Zakat becomes compulsory when a muslim’s excess wealth reaches the nisab value, which is a value ensuring that poor population are exempt from giving Zakat and its responsibility rests with the wealthy and middle-class. Due to the implementation of the nisab value, Zakat can be viewed as a tax on ones ‘excess wealth’.

The Quran strongly admonishes those who hoard their wealth and don’t pay their Zakat. In reality, Zakat is a form of worship performed to seek the blessings of Allah. It is also a beautiful way of spreading the wealth among society and curbs the desire in individuals to hoard wealth.

 

4. Fasting

Sawm is the arabic word for fasting, and holds a special place during the month of Ramadhan. Muslims begin fasting when the new moon is sighted marking the beginning of Ramadhan. They start their fast with a pre-dawn meal called Suhur, and keep their fast from the Fajr athan before sunrise till the athan for Maghrib just after sunset.

The fast not only consists of abstaining from food and drink during the day, but also includes the avoidance of sexual activities. It is also highly advised to avoid deeds such as swearing, lying, backbiting, etc, but performing one of these actions does not invalidate the fast.

One of the purposes of fasting is to make the muslims more sensitive to the needs of the poor who go hungry all year round, and increase their desire to share with his those less fortunate. There are also exemptions from fasting for people who can not complete the fast, such as those who are sick or travelling. They can instead choose to feed the poor, or make up their fasts at a later date.

Ramadhan is the (month) in which was sent down the Qur´an, as a guide to mankind, also clear (Signs) for guidance and judgment (Between right and wrong). So every one of you who is present (at his home) during that month should spend it in fasting… (Quran 2:185)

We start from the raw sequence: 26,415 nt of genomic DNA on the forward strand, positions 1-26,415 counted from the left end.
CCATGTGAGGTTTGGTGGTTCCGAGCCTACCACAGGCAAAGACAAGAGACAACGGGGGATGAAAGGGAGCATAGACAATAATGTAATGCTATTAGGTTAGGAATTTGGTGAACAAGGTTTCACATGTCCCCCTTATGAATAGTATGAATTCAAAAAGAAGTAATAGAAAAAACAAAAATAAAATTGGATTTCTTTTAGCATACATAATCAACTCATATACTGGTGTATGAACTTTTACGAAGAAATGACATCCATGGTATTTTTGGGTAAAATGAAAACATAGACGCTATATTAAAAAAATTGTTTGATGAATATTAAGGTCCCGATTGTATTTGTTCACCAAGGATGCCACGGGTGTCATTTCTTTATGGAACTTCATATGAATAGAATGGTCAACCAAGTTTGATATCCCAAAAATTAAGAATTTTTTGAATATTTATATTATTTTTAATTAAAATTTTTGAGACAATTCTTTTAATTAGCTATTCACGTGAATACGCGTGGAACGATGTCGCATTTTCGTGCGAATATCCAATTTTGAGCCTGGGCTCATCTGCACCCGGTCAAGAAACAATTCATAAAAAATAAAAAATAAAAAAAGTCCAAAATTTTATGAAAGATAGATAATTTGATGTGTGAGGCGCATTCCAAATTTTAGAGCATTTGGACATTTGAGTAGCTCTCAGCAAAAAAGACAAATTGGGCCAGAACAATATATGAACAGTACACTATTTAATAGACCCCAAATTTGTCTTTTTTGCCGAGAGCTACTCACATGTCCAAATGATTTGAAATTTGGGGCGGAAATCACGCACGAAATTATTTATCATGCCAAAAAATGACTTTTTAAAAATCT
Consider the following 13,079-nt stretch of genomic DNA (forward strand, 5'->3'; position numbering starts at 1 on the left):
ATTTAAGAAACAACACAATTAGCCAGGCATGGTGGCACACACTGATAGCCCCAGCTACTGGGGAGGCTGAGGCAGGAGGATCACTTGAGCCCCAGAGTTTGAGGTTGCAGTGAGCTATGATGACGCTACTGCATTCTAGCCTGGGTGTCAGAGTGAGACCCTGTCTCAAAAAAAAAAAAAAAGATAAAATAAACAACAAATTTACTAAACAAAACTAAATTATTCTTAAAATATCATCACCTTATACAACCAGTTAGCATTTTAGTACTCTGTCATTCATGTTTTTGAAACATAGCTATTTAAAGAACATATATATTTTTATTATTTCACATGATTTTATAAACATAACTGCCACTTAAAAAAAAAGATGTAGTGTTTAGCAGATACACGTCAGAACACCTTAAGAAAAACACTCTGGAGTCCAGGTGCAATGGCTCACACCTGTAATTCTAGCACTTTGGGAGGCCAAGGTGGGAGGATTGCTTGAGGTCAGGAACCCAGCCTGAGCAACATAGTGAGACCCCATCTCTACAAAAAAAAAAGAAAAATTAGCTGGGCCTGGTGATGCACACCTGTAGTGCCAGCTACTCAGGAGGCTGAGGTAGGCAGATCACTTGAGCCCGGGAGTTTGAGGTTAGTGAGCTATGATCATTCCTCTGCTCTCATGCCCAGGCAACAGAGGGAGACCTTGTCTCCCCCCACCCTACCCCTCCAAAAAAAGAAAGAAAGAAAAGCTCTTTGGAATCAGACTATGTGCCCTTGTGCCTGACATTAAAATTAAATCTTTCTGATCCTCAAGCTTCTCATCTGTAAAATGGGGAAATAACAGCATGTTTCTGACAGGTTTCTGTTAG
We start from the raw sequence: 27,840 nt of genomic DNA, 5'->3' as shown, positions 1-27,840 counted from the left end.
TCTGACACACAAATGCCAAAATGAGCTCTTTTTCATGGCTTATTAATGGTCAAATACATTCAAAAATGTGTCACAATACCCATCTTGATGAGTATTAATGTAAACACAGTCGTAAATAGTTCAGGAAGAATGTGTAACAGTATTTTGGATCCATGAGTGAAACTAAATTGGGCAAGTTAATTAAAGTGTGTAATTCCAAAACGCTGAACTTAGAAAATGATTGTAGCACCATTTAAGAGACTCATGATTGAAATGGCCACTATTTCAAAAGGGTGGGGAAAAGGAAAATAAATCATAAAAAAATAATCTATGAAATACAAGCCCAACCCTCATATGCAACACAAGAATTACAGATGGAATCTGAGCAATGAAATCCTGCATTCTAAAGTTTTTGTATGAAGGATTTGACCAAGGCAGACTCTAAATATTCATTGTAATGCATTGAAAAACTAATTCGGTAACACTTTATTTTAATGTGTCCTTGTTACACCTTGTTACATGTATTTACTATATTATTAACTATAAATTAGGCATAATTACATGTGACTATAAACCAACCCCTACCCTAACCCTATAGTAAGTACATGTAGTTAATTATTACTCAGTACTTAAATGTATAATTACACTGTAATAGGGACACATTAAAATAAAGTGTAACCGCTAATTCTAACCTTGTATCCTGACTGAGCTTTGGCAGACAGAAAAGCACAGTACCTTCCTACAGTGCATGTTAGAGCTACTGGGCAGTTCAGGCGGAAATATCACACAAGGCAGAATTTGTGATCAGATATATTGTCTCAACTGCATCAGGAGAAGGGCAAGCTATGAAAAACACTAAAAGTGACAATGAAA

Throughout the month of Ramadhan, muslims congregate for the special evening prayers of Tarawih, and many spend the nights in worship. Ramadhan concludes with the sighting of the new moon of shawwal. On the first of shawwal muslims celebrate the Eid-ul-fitr the festival of breaking-fast. Relations and friends are visited and gifts exchanged, especially enjoyed by the children who get gifts, new clothes and money.

 

5. Hajj

Hajj is the pilgrimage to Makkah, and is the fifth pillar of Islam. It is obligatory upon those who are physically and financially capable of performing it, and should be performed at least once in their lifetime.

And pilgrimage to the House is a duty unto Allah for mankind, for those who can afford the journey… (Quran 3:97)

Hajj consists of a series of rituals as demonstrated by the Prophet Muhammad in his final pilgrimage. Many of the rituals are related to the struggles of Prophet Ibrahim and his family on their path to paradise. Hajj starts on the 8th of month of Dulhijjah and ends on the 12th. On the 10th of Dulhijjah the Eid-ul-adha (The Festival of Sacrifice) is celebrated, and muslims all over the world including those on Hajj sacrifice an animal in commemoration of the twin sacrifice of Ibrahim and Ismail.

Zameena Ismail

Zameena Ismail

Although her background in Chemistry, Zameena is also a proficient writer. She has an interest in learning and writing on natural health topics, as well as in Islam.
Zameena Ismail